Figures from the Department for Education (DfE) for 2017-18 show that local authorities issued 260,000 penalty notices to parents for unauthorised absences during the state school year, an increase of 110,000 compared with the previous year.

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Philosopher Mary Warnock dies aged 94

Lady Warnock laid foundations for special needs teaching and fertility treatment regulations

The philosopher Mary Warnock, whose work laid the foundations for special needs education and for the regulation of fertility treatments, has died aged 94.

After an early career researching ethics and philosophy and then as a headteacher, Lady Warnock was appointed in 1974 to chair a UK inquiry on special education. Her subsequent report brought about radical change by placing priority on teaching children with special educational needs within mainstream schools, and introduced the system of “statementing” children, which provides additional support.

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Scammers stole £1.2bn from British bank customers in 2018

Year on year figure up by 25%, and firms must reimburse victims, says UK Finance

Scammers stole £1.2bn from UK bank customers in 2018, according to official data, with a near-500% leap in counterfeit cheque fraud, indicating some criminals are resorting to old-school techniques.

The headline fraud figure is up almost a quarter on 2017, when the total was £968m. There was a 50% leap, to £354m, in the amount lost to scams in which people are duped into authorising a payment to an account.

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Councils’ powers to remove Grenfell-style cladding ‘useless’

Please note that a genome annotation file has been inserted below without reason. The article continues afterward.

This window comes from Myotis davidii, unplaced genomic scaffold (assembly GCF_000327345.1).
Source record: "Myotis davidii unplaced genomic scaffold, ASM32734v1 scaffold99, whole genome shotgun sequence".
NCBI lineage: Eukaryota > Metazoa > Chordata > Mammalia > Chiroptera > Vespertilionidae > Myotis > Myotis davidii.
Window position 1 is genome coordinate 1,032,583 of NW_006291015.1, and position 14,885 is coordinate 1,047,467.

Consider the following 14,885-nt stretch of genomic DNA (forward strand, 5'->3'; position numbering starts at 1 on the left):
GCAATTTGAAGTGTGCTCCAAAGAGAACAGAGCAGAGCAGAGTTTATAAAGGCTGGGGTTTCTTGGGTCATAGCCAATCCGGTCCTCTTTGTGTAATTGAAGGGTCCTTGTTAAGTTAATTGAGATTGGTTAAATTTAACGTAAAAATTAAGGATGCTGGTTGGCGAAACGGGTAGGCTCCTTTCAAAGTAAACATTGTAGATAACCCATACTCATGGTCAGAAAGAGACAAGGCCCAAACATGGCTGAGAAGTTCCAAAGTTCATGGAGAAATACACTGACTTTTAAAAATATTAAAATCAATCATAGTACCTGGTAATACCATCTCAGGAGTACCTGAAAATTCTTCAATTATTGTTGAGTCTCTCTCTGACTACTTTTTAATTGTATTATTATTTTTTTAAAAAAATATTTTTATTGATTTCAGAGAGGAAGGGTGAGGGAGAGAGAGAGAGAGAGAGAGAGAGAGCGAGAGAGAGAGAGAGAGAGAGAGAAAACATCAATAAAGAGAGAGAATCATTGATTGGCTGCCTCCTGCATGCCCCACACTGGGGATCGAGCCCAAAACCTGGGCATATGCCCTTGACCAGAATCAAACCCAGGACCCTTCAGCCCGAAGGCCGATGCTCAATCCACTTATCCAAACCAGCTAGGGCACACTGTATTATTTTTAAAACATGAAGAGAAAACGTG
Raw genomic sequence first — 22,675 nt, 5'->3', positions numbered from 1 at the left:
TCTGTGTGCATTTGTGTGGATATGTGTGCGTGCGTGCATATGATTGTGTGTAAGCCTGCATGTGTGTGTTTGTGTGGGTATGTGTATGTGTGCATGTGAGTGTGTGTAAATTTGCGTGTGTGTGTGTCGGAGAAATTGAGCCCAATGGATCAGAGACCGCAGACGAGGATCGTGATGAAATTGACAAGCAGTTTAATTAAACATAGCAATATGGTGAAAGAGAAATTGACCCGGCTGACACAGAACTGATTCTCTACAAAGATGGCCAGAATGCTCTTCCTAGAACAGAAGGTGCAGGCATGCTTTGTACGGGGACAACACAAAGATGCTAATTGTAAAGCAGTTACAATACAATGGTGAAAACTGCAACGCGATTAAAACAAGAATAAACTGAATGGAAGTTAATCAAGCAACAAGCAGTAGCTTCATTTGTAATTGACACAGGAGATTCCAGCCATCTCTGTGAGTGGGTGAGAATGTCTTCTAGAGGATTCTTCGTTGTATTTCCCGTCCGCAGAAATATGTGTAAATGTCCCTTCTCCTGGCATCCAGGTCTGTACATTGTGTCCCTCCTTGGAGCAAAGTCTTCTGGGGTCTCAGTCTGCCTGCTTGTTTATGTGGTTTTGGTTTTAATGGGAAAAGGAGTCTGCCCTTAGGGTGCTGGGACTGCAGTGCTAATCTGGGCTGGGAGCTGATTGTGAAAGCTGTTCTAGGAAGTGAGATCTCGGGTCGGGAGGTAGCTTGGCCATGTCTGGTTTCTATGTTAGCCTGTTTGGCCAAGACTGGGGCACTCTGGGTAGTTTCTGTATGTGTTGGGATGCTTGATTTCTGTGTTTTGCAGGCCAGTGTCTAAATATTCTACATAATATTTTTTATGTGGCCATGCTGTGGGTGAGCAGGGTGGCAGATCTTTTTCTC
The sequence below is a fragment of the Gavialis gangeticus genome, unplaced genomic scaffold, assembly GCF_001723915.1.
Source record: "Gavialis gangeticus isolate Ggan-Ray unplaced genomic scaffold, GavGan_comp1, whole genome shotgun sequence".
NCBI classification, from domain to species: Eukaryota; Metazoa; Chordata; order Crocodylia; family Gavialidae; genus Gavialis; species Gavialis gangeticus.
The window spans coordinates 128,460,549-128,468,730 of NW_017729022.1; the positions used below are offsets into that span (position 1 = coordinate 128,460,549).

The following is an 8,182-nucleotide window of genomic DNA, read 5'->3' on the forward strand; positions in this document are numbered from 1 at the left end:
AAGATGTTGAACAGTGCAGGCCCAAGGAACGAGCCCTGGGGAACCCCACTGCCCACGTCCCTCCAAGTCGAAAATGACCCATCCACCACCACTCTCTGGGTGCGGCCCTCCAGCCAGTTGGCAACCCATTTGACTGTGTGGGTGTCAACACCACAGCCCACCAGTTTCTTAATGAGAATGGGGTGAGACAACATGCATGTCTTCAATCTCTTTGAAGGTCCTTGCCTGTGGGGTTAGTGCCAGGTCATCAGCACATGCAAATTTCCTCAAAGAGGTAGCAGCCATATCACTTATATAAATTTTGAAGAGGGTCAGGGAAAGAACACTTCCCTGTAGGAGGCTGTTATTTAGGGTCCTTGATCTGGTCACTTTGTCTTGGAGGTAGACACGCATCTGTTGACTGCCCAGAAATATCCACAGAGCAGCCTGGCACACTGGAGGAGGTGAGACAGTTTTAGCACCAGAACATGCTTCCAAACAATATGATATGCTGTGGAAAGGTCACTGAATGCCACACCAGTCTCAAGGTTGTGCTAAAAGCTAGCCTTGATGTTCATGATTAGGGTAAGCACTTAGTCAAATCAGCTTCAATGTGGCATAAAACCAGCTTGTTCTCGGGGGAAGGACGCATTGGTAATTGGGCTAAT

Exclusive: councils complain government’s backing amounts to ‘completely hollow words’

New powers for councils to step in and fix privately-owned towers covered in dangerous Grenfell-style cladding are proving largely useless, leaving tens of thousands of leaseholders living in fear and facing mounting multimillion-pound bills, the Guardian has learned.

As few as one in 10 of the affected private tower blocks clad in similar ACM panels to those which spread the fire at Grenfell Tower can actually be tackled by councils, according to Manchester city council, which has been struggling to persuade the owners of 15 apartment blocks to take urgent safety action.

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‘We are modern slaves’: Mdou Moctar, the Hendrix of the Sahara

His first guitar was made from wood and bicycle parts and his first songs were shared via Bluetooth in the desert. But the Niger musician has become international – and is taking aim at France

How do you even dream of making music when your family and religious leaders disapprove, when you live at the edge of the Sahara desert, and you cannot afford an instrument?

It helps that the Tuareg musician Mdou Moctar, from Niger, is not easily discouraged. Unable to acquire a guitar, he made one out of a piece of wood with brake wires from an old bicycle for strings, and taught himself to play in secret. “I was from a religious family and music was not welcome, but I would go and listen to local musicians and dream of being like them,” the 32-year-old singer-songwriter says over the phone while on tour in the US.